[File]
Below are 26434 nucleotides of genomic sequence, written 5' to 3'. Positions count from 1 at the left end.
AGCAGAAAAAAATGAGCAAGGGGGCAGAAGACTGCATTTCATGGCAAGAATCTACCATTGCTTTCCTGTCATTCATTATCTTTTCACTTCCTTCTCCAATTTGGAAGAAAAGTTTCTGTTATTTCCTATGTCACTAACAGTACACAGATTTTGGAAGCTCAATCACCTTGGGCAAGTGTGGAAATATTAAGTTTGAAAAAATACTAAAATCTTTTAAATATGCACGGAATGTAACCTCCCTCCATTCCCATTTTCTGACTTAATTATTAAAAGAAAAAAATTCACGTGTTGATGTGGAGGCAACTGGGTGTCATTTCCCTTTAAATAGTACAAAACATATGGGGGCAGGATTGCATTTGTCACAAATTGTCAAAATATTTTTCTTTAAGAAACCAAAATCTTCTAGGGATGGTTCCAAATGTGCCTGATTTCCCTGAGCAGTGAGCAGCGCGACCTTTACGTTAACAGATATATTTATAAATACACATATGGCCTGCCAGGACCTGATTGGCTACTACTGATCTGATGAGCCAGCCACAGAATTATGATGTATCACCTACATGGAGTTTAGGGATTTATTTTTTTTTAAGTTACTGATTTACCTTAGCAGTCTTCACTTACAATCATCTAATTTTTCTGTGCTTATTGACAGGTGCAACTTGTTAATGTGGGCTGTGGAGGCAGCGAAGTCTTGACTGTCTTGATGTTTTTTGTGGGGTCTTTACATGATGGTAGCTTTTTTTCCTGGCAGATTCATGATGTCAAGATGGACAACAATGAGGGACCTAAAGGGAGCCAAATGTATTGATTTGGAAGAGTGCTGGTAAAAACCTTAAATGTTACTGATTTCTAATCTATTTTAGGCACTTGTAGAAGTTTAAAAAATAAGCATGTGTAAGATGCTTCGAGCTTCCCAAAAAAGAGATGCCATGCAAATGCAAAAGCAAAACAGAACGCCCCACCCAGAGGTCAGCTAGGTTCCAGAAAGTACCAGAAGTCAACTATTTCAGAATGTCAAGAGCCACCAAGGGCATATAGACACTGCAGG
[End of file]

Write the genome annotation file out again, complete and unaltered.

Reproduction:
Below are 26434 nucleotides of genomic sequence, written 5' to 3'. Positions count from 1 at the left end.
AGCAGAAAAAAATGAGCAAGGGGGCAGAAGACTGCATTTCATGGCAAGAATCTACCATTGCTTTCCTGTCATTCATTATCTTTTCACTTCCTTCTCCAATTTGGAAGAAAAGTTTCTGTTATTTCCTATGTCACTAACAGTACACAGATTTTGGAAGCTCAATCACCTTGGGCAAGTGTGGAAATATTAAGTTTGAAAAAATACTAAAATCTTTTAAATATGCACGGAATGTAACCTCCCTCCATTCCCATTTTCTGACTTAATTATTAAAAGAAAAAAATTCACGTGTTGATGTGGAGGCAACTGGGTGTCATTTCCCTTTAAATAGTACAAAACATATGGGGGCAGGATTGCATTTGTCACAAATTGTCAAAATATTTTTCTTTAAGAAACCAAAATCTTCTAGGGATGGTTCCAAATGTGCCTGATTTCCCTGAGCAGTGAGCAGCGCGACCTTTACGTTAACAGATATATTTATAAATACACATATGGCCTGCCAGGACCTGATTGGCTACTACTGATCTGATGAGCCAGCCACAGAATTATGATGTATCACCTACATGGAGTTTAGGGATTTATTTTTTTTTAAGTTACTGATTTACCTTAGCAGTCTTCACTTACAATCATCTAATTTTTCTGTGCTTATTGACAGGTGCAACTTGTTAATGTGGGCTGTGGAGGCAGCGAAGTCTTGACTGTCTTGATGTTTTTTGTGGGGTCTTTACATGATGGTAGCTTTTTTTCCTGGCAGATTCATGATGTCAAGATGGACAACAATGAGGGACCTAAAGGGAGCCAAATGTATTGATTTGGAAGAGTGCTGGTAAAAACCTTAAATGTTACTGATTTCTAATCTATTTTAGGCACTTGTAGAAGTTTAAAAAATAAGCATGTGTAAGATGCTTCGAGCTTCCCAAAAAAGAGATGCCATGCAAATGCAAAAGCAAAACAGAACGCCCCACCCAGAGGTCAGCTAGGTTCCAGAAAGTACCAGAAGTCAACTATTTCAGAATGTCAAGAGCCACCAAGGGCATATAGACACTGCAGG